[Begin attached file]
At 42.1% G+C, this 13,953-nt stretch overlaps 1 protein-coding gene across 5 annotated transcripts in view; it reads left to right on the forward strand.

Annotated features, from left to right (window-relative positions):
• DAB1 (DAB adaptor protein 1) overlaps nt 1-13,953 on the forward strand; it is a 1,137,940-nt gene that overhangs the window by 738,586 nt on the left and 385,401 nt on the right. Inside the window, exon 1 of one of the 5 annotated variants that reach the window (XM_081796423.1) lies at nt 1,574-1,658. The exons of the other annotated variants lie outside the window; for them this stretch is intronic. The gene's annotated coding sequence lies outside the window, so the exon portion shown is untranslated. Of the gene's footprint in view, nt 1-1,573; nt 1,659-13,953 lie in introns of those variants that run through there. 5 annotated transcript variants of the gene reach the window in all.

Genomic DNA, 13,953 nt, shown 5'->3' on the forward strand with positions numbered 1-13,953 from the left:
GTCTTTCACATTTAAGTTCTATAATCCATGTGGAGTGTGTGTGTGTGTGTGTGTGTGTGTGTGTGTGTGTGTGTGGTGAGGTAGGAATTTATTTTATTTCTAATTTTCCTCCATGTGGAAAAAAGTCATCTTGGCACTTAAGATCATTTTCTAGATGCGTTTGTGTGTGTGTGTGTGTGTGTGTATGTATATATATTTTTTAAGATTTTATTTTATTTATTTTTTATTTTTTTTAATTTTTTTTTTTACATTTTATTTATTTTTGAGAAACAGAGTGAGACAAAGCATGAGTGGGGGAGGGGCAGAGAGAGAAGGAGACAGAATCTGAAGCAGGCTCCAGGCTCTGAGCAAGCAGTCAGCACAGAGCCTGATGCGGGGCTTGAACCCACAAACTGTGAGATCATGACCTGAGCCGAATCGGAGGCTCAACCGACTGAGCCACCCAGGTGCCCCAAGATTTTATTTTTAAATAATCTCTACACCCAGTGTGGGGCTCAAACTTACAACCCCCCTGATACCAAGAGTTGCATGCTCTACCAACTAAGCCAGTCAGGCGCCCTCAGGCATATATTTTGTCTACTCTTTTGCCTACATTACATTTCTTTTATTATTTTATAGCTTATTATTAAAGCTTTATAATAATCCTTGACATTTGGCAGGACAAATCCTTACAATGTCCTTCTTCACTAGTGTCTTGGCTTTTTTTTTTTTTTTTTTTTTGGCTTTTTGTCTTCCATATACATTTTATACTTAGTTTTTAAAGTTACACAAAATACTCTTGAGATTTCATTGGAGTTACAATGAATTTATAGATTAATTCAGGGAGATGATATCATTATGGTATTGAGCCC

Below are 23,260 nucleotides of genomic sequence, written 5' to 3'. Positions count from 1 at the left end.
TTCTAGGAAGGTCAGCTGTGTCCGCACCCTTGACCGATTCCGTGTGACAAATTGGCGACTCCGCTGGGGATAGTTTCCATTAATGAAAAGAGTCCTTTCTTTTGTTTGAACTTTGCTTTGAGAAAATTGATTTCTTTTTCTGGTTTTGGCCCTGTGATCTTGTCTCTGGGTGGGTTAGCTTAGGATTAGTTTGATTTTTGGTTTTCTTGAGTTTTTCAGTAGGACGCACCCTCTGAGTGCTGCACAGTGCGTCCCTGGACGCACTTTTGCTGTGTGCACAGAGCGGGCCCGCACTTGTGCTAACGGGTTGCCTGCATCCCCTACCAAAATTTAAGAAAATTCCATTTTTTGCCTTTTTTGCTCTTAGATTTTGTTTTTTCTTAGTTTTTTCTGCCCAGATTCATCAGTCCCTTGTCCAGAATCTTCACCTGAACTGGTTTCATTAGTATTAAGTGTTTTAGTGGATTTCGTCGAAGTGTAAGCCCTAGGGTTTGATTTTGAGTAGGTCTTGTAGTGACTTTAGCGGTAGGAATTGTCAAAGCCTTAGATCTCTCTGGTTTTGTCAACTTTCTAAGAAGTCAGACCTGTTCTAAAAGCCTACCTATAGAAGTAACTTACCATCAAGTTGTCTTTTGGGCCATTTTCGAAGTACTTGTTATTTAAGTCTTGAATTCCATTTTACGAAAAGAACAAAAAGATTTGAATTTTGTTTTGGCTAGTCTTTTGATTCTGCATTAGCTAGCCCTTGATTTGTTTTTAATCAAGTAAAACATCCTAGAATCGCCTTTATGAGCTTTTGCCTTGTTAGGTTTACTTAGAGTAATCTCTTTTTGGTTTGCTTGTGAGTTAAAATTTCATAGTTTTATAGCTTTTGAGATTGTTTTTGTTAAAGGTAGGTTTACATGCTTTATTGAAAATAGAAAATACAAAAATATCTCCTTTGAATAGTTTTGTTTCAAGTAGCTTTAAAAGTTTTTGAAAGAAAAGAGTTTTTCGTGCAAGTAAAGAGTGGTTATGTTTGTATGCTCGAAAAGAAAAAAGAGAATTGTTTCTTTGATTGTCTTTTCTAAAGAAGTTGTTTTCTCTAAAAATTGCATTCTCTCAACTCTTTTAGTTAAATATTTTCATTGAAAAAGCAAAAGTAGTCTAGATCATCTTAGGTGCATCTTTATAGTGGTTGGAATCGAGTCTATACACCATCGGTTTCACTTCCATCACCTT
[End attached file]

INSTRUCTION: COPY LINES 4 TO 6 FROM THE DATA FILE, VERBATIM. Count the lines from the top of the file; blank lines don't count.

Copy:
Genomic DNA, 13,953 nt, shown 5'->3' on the forward strand with positions numbered 1-13,953 from the left:
GTCTTTCACATTTAAGTTCTATAATCCATGTGGAGTGTGTGTGTGTGTGTGTGTGTGTGTGTGTGTGTGTGTGTGGTGAGGTAGGAATTTATTTTATTTCTAATTTTCCTCCATGTGGAAAAAAGTCATCTTGGCACTTAAGATCATTTTCTAGATGCGTTTGTGTGTGTGTGTGTGTGTGTGTATGTATATATATTTTTTAAGATTTTATTTTATTTATTTTTTATTTTTTTTAATTTTTTTTTTTACATTTTATTTATTTTTGAGAAACAGAGTGAGACAAAGCATGAGTGGGGGAGGGGCAGAGAGAGAAGGAGACAGAATCTGAAGCAGGCTCCAGGCTCTGAGCAAGCAGTCAGCACAGAGCCTGATGCGGGGCTTGAACCCACAAACTGTGAGATCATGACCTGAGCCGAATCGGAGGCTCAACCGACTGAGCCACCCAGGTGCCCCAAGATTTTATTTTTAAATAATCTCTACACCCAGTGTGGGGCTCAAACTTACAACCCCCCTGATACCAAGAGTTGCATGCTCTACCAACTAAGCCAGTCAGGCGCCCTCAGGCATATATTTTGTCTACTCTTTTGCCTACATTACATTTCTTTTATTATTTTATAGCTTATTATTAAAGCTTTATAATAATCCTTGACATTTGGCAGGACAAATCCTTACAATGTCCTTCTTCACTAGTGTCTTGGCTTTTTTTTTTTTTTTTTTTTTGGCTTTTTGTCTTCCATATACATTTTATACTTAGTTTTTAAAGTTACACAAAATACTCTTGAGATTTCATTGGAGTTACAATGAATTTATAGATTAATTCAGGGAGATGATATCATTATGGTATTGAGCCC

Below are 23,260 nucleotides of genomic sequence, written 5' to 3'. Positions count from 1 at the left end.